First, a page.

Osteoporosis Treatment Mililani HI

Ask your natural health practitioner more about strontium. If you do take it, make sure you separate your intake of calcium and calcium-containing foods from the strontium by a few hours; the two minerals may compete for absorption.

Dennis W Boulware
(808) 432-0000
3288 Moanalua Rd
Honolulu, HI
Specialty
Rheumatology

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Martin Ira Leftik, MD
(808) 834-5333
1467 Ala Paumula Street
Honolulu, HI
Specialties
Internal Medicine, Rheumatology
Gender
Male
Education
Medical School: New York Univ Sch Of Med, New York Ny 10016
Graduation Year: 1966

Data Provided by:
Jakob Ulfarsson
(808) 432-0000
3288 Moanalua Rd
Honolulu, HI
Specialty
Rheumatology

Data Provided by:
Panu Limpisvasti
(808) 528-4577
1520 Liliha Street
Honolulu, HI
Specialty
Internal Medicine, Rheumatology

Data Provided by:
Kara Sanae Yamamoto, MD
(808) 595-6987
3373 Niolopua Dr
Honolulu, HI
Specialties
Internal Medicine, Rheumatology
Gender
Female
Education
Medical School: Univ Of Hi John A Burns Sch Of Med, Honolulu Hi 96822
Graduation Year: 1989

Data Provided by:
Donald Ames Person, MD
(808) 433-6709
1 Jarrett White Rd
Tamc, HI
Specialties
Pediatrics, Pediatric Rheumatology
Gender
Male
Education
Medical School: Univ Of Mn Med Sch-Minneapolis, Minneapolis Mn 55455
Graduation Year: 1963
Hospital
Hospital: Tripler Army Med Ctr, Honolulu, Hi

Data Provided by:
James McKoy
(808) 432-7450
2828 Paa St
Honolulu, HI
Specialty
Internal Medicine, Rheumatology

Data Provided by:
Panu Limpisvasti, MD
(808) 528-4577
1520 Liliha St Ste 701
Honolulu, HI
Specialties
Internal Medicine, Rheumatology
Gender
Male
Education
Medical School: Chiang Mai Univ, Fac Of Med, Chiang Mai, Thailand
Graduation Year: 1968

Data Provided by:
Arthur Keu Wong, MD
(808) 537-5454
2228 Liliha St Ste 104
Honolulu, HI
Specialties
Internal Medicine, Rheumatology
Gender
Male
Education
Medical School: Tulane Univ Sch Of Med, New Orleans La 70112
Graduation Year: 1956

Data Provided by:
Arthur K Wong
(808) 531-8011
2228 Liliha St
Honlolu, HI
Specialty
Internal Medicine, Rheumatology

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Heal Thyself-RX—Osteoporosis Strontium for Fragile Bones

Provided by: 

By Victoria L. Freeman, PhD

If you’re one of the 44 million Americans with porous bones, you may already know osteoporosis as a silent disease occasionally punctuated by muscle or bone pain or inexplicable fractures. What you may not realize is how bones become brittle in the first place. Your body breaks down and rebuilds bone through an intricate dance between osteoclasts (bone breaker cells) and osteoblasts (bone makers) to ensure that your body has enough calcium to function properly.

If you take in enough calcium, your bones will store the excess and make new bone out of it. If you don’t, the kidneys will hold on to their reserves, and the osteoclasts will break down (resorb) the bone and release the calcium into the bloodstream.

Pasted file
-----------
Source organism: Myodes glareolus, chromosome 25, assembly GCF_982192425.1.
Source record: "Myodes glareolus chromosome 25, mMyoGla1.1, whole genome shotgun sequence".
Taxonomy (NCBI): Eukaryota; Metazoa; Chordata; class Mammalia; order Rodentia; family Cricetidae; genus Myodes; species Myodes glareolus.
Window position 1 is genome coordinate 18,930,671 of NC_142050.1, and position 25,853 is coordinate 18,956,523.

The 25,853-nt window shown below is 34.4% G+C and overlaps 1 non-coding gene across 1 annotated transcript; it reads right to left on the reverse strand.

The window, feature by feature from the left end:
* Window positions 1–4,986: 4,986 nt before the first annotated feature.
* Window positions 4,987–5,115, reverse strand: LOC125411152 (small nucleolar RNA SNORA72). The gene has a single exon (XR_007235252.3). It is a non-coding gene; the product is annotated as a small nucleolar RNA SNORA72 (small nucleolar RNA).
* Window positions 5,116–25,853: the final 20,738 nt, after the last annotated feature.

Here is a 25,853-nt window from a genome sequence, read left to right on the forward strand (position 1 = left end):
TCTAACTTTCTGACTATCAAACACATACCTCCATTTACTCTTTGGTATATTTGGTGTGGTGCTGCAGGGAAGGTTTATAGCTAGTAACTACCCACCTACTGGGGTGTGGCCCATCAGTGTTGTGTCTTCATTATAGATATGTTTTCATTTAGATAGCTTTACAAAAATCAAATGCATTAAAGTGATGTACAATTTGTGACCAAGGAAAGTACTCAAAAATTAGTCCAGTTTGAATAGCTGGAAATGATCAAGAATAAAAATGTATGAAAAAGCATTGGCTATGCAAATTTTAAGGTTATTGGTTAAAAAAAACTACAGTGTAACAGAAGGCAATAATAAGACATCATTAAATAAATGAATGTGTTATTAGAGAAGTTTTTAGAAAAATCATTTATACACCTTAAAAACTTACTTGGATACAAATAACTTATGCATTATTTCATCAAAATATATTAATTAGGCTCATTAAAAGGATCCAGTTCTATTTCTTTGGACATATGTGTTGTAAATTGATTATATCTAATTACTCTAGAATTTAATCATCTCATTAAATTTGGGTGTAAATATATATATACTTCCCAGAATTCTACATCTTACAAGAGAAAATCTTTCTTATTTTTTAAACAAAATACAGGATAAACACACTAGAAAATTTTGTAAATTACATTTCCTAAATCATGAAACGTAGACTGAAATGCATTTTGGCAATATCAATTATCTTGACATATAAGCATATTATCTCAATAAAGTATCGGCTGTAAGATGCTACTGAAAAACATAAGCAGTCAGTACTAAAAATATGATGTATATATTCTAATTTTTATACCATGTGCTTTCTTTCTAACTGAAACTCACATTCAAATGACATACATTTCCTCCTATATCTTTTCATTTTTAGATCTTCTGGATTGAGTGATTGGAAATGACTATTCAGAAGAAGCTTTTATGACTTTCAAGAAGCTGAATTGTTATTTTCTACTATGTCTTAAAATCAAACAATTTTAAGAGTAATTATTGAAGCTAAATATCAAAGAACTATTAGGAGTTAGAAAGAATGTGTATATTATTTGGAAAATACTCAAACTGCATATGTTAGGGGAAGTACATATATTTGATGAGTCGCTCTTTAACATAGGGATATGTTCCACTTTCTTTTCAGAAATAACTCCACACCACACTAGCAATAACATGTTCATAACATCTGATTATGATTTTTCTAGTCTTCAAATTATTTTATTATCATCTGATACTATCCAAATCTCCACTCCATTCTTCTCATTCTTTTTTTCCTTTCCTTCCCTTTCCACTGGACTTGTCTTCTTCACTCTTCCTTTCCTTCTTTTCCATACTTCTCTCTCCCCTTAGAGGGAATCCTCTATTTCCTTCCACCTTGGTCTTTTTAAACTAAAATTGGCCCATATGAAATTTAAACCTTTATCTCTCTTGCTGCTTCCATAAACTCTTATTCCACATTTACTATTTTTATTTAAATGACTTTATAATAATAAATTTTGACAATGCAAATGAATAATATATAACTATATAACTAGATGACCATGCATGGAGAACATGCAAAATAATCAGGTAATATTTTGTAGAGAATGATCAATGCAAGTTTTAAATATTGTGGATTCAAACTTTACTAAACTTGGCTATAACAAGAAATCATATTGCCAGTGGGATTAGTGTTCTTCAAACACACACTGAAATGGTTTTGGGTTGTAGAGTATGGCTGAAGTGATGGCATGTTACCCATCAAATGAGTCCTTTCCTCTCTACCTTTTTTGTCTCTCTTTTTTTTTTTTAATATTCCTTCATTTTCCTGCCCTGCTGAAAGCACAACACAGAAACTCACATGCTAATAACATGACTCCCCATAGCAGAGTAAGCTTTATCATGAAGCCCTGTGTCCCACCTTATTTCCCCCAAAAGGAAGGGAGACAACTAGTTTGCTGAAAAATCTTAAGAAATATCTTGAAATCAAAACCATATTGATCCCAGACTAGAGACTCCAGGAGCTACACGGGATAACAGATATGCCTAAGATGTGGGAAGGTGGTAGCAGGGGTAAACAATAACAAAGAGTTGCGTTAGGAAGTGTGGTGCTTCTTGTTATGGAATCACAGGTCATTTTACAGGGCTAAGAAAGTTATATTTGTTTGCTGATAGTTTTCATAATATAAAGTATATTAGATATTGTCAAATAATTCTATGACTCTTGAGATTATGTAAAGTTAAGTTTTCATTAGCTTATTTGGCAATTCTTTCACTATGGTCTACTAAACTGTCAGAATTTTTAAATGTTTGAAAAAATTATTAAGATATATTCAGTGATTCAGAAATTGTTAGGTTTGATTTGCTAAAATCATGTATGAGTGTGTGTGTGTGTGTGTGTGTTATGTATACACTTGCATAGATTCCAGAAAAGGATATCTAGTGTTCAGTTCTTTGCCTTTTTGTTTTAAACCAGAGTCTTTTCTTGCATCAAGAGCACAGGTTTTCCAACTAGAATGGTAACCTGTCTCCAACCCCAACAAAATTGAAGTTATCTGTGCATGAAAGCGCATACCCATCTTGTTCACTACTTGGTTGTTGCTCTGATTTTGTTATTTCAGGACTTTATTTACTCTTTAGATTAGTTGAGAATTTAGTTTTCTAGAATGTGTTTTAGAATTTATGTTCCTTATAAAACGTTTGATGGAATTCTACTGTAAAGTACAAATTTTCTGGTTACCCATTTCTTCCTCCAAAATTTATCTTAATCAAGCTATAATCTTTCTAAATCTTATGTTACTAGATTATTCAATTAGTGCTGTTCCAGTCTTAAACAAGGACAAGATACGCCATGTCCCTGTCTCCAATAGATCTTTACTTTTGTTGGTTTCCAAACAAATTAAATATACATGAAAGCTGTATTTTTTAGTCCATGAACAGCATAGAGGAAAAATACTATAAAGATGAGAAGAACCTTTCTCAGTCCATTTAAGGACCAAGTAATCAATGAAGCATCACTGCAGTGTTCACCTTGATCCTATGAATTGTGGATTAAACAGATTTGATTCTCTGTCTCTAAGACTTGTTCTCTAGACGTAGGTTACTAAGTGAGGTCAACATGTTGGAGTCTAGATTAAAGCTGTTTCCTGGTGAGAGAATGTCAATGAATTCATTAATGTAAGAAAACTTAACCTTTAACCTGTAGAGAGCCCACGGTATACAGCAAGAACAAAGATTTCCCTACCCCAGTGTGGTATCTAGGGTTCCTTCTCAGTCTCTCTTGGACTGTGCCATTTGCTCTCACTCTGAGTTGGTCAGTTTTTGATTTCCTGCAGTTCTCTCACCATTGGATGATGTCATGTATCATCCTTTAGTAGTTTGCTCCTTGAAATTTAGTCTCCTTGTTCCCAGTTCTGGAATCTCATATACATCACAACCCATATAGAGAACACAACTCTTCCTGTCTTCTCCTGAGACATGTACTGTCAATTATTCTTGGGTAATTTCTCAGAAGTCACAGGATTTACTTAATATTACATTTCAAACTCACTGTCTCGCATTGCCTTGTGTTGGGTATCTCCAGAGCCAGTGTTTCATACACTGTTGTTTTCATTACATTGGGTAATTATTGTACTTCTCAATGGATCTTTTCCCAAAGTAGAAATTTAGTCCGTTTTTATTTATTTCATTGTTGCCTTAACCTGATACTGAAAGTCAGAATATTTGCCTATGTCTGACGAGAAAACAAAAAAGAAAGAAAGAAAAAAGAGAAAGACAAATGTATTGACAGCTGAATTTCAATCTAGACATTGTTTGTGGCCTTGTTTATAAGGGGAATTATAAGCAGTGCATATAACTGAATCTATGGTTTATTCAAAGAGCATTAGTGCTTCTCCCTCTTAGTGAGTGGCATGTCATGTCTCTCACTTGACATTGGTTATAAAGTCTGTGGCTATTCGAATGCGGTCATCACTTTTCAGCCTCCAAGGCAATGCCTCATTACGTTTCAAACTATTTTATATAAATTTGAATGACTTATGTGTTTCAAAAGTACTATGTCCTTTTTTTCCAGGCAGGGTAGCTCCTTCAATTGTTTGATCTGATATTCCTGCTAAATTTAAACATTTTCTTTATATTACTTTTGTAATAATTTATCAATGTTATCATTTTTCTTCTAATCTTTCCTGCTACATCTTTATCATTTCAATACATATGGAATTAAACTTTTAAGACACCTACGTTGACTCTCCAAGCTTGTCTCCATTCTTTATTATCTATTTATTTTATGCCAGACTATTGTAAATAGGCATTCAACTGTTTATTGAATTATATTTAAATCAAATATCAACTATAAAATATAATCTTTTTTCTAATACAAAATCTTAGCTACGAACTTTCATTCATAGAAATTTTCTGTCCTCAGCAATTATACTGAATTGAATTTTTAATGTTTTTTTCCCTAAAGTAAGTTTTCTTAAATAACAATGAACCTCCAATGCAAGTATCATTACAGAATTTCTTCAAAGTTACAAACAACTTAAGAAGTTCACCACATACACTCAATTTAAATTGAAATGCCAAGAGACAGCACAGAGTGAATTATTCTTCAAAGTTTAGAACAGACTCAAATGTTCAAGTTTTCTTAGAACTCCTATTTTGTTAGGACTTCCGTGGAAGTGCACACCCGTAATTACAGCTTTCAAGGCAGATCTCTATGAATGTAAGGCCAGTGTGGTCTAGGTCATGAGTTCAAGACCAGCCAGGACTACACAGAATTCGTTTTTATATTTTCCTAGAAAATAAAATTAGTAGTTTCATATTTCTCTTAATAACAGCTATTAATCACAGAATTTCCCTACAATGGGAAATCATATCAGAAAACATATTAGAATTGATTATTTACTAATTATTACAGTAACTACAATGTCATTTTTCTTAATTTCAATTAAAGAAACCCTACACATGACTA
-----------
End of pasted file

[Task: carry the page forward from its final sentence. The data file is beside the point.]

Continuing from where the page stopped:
Up until your 30s, your body builds more bone than it breaks down; after that, you lose more bone than your body can make. If you’ve taken good care of yourself all along—through diet, exercise, and lifestyle choices—you’ll have a storehouse of strong healthy bones so your body can handle periodic calcium withdrawals. If you haven’t, your risk for osteoporosis later in life skyrockets.

Medical osteoporosis treatments include bisphosphonates (Fosamax and Actonel) or selective estrogen receptor modulators (SERMS like Evista), which can slow down resorption. Unfortunately, these drugs don’t create new bone, explains natural medicine physician Jonathan Wright, MD, coauthor of Natural Medicine, Optimal Wellness: The Patient’s Guide to Health and Wellness (Vital Health Publishing, 2006). The recently publicized link between bisphosphonate drugs and jaw osteonecrosis (bone death), as well as the possibility of severe esophagus damage when these medications aren’t completely swallowed, make matters worse.

Given such concerns, restoring balance between breaking down old and creating new bone seems a far better solution. Enter the mineral strontium, naturally occurring in seafood, whole grains, and legumes, albeit in amounts much smaller than recommended therapeutic doses. Since 2002 Wright’s patients have taken a cocktail of strontium citrate (yielding 450 to 680 mg per day of elemental strontium), at least twice that amount of elemental calcium, 2,000 IU vitamin D, 350 mg magnesium, 5 to 10 mg vitamin K2, 10 mg manganese, and 2 mg boron. The results? “A 3 percent increase in bone density in one year is the least improvement,” says Wright, and “the greatest is a 15 percent increase in bone density and a 9 percent jump in hip bone density over two years.”

Ask your natural health practitioner more about strontium. If you do take it, make sure you separate your intake of calcium and calcium-containing foods from the strontium by a few hours; the two minerals may compete for absorption.

Author: Victoria L. Freeman

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